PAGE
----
Flawed moves for a National Biotechnology Regulatory Authority

| July 26, 2015 | 0 Comments

The proposed bill to create such an authority is entirely industry-centric.

The proposal to create a National Biotechnology Regulatory Authority (NBRA), for which a draft bill is now in circulation, is being moved in an unprofessional manner by the Government of India.

The bill is driven by the Department of Biotechnology. The DBT ought to know that biotechnology covers some 30 areas, of which many need to be regulated. These areas include stem cells, nanobiotechnology, biological warfare, vaccines, bioinformatics, organ transplantation, new drug delivery systems, new materials such as spider silk and bacterial ropes, plant-based traditional drug formulations, and assisted reproductive technologies. But the proposed bill is confined to Genetically Manipulated Organisms (GMOs) and their products. Should it not, therefore, have been called a National GMO Regulatory Authority instead of an NBRA? Biotechnology cannot be equated with genetic engineering. If the DBT really thinks so, it ought to change its own name to “Department of Genetic Engineering.”

The bill has a range of other problems as well.

The objective of any proposed bill should be to fill a defined void. There is already a regulatory procedure in place for GMOs and their products, involving the Review Committee on Genetic Manipulation (RCGM) of the DBT and the Genetic Engineering Approval Committee (GEAC) of the Ministry of Environment and Forests. Therefore, it should first be determined if anything is wrong with the present system. Then an attempt should be made to correct the existing system. Only if this is not possible should a new bill be considered. The authorities concerned should state what part of the existing procedures is undesirable and how the proposed bill will correct it. For example, the present system does not prescribe any penalty for contamination of a non-GMO farm by GMOs in an adjoining farm. The proposed bill is silent on such problems.

The bill is supposedly up for public debate. While the DBT organised meetings at several places to discuss the bill, participation was by invitation, and the invitees were selected “carefully.” At one of the meetings held in Hyderabad, this writer, who had a role in the setting up the DBT, as also the Centre for Cellular and Molecular Biology in Hyderabad, which was the first laboratory in the country to do any serious work in genetic engineering, was not invited. I had to invite myself to the meeting on learning about it. (I was the first chairman of the National Committee on Genetic Engineering and Molecular Biology set up by the Science and Engineering Research Council of the Department of Science and Technology, and had the privilege of coining the term “genetic engineering” and using it in a syndicated article in 1973.)

At a meeting in Bangalore held a day earlier, on June 11, 2008, no State government official was present. Farmers are the largest stakeholders in the business of GMOs, yet their representation at the meetings appeared to be minimal and unrepresentative.

The meeting was organised by the Biotechnology Consortium of India that is committed to the maximum possible deregulation of GMOs. As someone suggested, the name of the authority that the bill proposes to set up should have been “National Biotechnology Deregulatory Authority.”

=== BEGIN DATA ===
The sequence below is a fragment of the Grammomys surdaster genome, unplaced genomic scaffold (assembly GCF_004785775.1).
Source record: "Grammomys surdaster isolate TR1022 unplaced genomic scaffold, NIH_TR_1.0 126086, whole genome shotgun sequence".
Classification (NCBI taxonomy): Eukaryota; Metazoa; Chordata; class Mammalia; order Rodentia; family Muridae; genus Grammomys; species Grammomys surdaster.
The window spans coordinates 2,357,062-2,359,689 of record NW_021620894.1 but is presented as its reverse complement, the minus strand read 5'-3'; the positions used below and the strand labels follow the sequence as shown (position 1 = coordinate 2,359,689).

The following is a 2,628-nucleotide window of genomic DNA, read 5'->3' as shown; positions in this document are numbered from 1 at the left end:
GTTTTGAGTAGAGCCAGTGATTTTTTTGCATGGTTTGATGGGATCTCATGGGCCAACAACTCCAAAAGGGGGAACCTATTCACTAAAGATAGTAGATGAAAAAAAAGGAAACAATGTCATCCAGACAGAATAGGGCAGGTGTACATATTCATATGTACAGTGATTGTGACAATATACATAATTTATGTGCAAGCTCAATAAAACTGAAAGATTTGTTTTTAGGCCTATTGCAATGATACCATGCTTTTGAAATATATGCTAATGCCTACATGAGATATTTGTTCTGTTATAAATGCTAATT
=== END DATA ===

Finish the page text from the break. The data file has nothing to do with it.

The proposed bill has little substantive content, and no rules and regulations have been circulated or debated. Whatever little substance it has, is entirely industry-centric and not people or farmer-centric.

 Top-heavy authority

The proposed authority is top-heavy. It would make the processing of an application far more cumbersome than it is today. It has been said that the proposed authority will be autonomous but the bill does not say how that autonomy would be exercised. If it is going to be similar to the Atomic Energy Regulatory Board which operates under the Department of Atomic Energy, we can forget any autonomy.

It says “international standards” would be observed in regard to GMOs. The question is: are there any international standards? Will they follow Switzerland which has put a moratorium on GMOs till 2012, or the European Union, which requires labelling of GM food, or the U.S. which, for all practical purposes, has no regulation of GMOs?

There are many organisational flaws in the bill. For example, the laboratory that is to carry out appropriate tests such as for toxicity and allergenicity will be a part of the proposed authority, whereas it should be independent of it to be able to function objectively. There is hardly any attention paid to detail. For example, in Section 2 K, the term ‘modern biotechnology’ excludes in vitro fertilization but not intracytoplasmic sperm injection.

The bill proposes to dispense with existing laws relating to environmental safety, including the Food Safety Act, but without defining how it will take over their functions and discharge them in a better way. Also, it does not provide for any interface with the public.

Reference: Flawed moves for a National Biotechnology Regulatory Authority. P.M. Bhargava. The Hindu, 27th August 2008, Op. Ed. page.

Leave a Reply

Your email address will not be published. Required fields are marked *